Snow Leopard Update

Right, Snow Leopard has officially been released, so we can start talking about it..

Like many  in the Macintosh community, I thought that “sometime in September” would mean.. sometime in September, so I felt that it was safe to go on holiday until the second of September and that would leave me plenty of time for a nice orderly rollout of Mac OS X 10.6… silly old me, of course it meant the 28th of August!? I’m not really sure what Apple stands to gain from this kind of exercise, but it sure doesn’t make it easy for third party developers.

The good news is that I have tested all current products including A Better Finder RenameA Better Finder Attributes, “The Big Mean Folder Machine” and MacBreakZ with the latest beta release, which rumor has it is the gold master of what appears on the shelves today and it’s all running just fine.

A Better Finder Attributes displays some odd behaviors on certain file date changes which I’m fairly certain are  due to actual bugs in Snow Leopard. I’ll report them to Apple when I get back to the office next week. The workaround is simple: click on the “OK” button twice and everything is fine.

Snow Leopard also appears to no longer allow the creator part of the creator & type legacy codes to be set!? This isn’t a great loss since creator & type codes have been on their way out ever since 10.1 came out and the creator part is arguably of less relevance than the type part. I’ll investigate.

A Better Finder Rename runs just fine with no problems at all, so assuming that the beta I had was indeed the Gold Master, it should be smooth rollout.

The Big Mean Folder Machine” and MacBreakZ have displayed no problems at all.

Of course, once you put a new operating system into the hands of a couple of million actual users, inevitably quirks are discovered, so please let me know immediately if you find something. I can only fix problems that I know about..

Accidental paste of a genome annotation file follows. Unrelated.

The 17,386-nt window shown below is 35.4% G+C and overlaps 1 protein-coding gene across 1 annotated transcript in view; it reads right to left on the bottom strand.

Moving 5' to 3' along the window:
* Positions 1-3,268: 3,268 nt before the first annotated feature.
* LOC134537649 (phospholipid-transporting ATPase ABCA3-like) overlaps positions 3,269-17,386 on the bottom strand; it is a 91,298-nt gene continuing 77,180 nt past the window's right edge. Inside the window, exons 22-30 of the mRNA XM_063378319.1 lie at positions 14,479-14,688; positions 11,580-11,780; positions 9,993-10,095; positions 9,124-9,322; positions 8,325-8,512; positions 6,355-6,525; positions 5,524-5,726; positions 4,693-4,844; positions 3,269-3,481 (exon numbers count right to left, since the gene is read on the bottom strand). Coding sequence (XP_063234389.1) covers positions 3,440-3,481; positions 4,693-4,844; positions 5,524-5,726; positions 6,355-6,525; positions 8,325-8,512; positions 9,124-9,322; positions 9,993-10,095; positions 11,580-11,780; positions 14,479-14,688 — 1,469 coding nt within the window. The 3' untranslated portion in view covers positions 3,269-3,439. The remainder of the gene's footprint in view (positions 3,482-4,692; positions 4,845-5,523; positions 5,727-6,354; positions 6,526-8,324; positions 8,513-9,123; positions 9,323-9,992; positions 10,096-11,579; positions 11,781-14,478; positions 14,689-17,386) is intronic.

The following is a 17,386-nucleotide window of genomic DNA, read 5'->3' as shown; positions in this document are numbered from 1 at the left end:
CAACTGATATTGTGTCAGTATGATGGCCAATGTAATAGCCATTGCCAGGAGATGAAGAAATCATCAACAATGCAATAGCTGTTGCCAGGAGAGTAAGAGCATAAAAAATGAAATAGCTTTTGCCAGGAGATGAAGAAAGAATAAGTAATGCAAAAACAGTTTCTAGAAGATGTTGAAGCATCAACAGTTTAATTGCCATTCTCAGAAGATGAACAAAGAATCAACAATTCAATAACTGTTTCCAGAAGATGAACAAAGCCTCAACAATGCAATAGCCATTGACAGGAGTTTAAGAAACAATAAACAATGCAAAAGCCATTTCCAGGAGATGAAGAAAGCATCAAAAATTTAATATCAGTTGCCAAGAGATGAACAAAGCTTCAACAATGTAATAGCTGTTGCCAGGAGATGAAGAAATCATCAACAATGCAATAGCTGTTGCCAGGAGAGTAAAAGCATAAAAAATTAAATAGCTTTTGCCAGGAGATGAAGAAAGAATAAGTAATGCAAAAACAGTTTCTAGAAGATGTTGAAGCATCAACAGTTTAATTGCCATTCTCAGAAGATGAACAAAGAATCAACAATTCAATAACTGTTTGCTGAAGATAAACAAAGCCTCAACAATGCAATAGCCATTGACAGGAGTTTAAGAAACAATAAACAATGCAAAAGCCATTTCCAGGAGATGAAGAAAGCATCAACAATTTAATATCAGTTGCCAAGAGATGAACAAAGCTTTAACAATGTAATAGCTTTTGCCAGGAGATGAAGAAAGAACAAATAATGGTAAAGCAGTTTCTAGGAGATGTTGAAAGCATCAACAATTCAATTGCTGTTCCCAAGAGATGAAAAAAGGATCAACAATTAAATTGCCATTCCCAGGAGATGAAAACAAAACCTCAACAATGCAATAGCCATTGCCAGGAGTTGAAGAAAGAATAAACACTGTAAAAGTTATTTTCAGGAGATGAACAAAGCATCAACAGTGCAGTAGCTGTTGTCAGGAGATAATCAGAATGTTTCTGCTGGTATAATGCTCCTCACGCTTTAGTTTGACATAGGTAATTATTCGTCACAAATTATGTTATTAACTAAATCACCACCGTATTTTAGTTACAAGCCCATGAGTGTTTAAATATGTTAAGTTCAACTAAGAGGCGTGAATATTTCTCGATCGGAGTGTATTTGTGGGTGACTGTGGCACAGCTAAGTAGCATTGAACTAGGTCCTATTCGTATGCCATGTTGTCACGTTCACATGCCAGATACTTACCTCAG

One more thing..

How to get the Finder context menu on Snow Leopard

Snow Leopard finally does away with contextual menu item plug-ins, which is definitely a good thing. This ancient technology is replaced with “Services”.. you know that weird menu that appears in every application’s menu bar and you have no idea of what it does.

The gotcha here is that you need to activate the A Better Finder Rename and A Better Finder Attributes services to actually see them in the Finder context menu or the new streamlined Services menu.

  1. A Better Finder Rename and A Better Finder Attributes now definitely need to reside in your Applications because that is where Snow Leopard looks for “Service Providers”.. so if you have them installed somewhere else you need to drag them into the proper folder now.
  2. go to the Finder, open the “Finder” menu and select “Services Preferences…” from the “Services” menu
  3. in the Services Preferences tick the A Better Finder Rename 8 and A Better Finder Attributes 4 items

Voila.

If the items don’t appear in the Services Preferences, you might need to

  1. launch A Better Finder Rename 8 once
  2. and if that doesn’t work, log out and back into your account/ reboot

The reason for this complication is that the Finder only finds new services when it starts up. A Better Finder Rename 8 nicely asks the Finder to update its services list when it starts up , but it’s only a request..

I wish you all a good transition..

Frank

Snow Leopard Compatibility

One question that is certain to be on everybody’s mind at the moment is “Will it work on Snow Leopard?”.

I couldn’t possibly comment.. as I’m under NDA.. but surely it’s okay to just say: “Yes.”

There’ll be more info posted here on the 28th of August, the official Mac OS X 10.6 release date.

I’m on holiday right now and normal service will be resumed on the 2nd of September, so expect a few minor updates to iron out some minor issues that are sure to occur when tens of thousands of users simultaneously get their hands on a new operation system.

Manual Auto-Updating.. Sorry guys.

I’ve recently spent a lot of time doing behind the scenes stuff to get my development practices up to the state of the art.

I’ve migrated from svn to git version control, I’ve started automating builds and release management. I’m synching my home office with my office machine, etc.. all in the name of working more efficiently and thus getting more stuff done..

The problem comes when things start going wrong.. they kind of spiral out of control.. as they did yesterday.

My first TNG (the next generation) release yesterday just went very slightly wrong.. nothing catastrophic.. A Better Finder Rename 8.15 has a very slight bug that means that the contextual menu item in the Finder only opens the application but does not add the selected files to the preview.. you’ll have to drag and drop them there anyway.. oops.

It took me a while to track down the reason for this and it’s quite simply that the 64-bit APIs in Leopard are not 100% backwards compatible and this caused the problem. I solved it and thought, wow! now I can really use that fully automated build process and do another release in less than a minute.. haha (evil laughter)..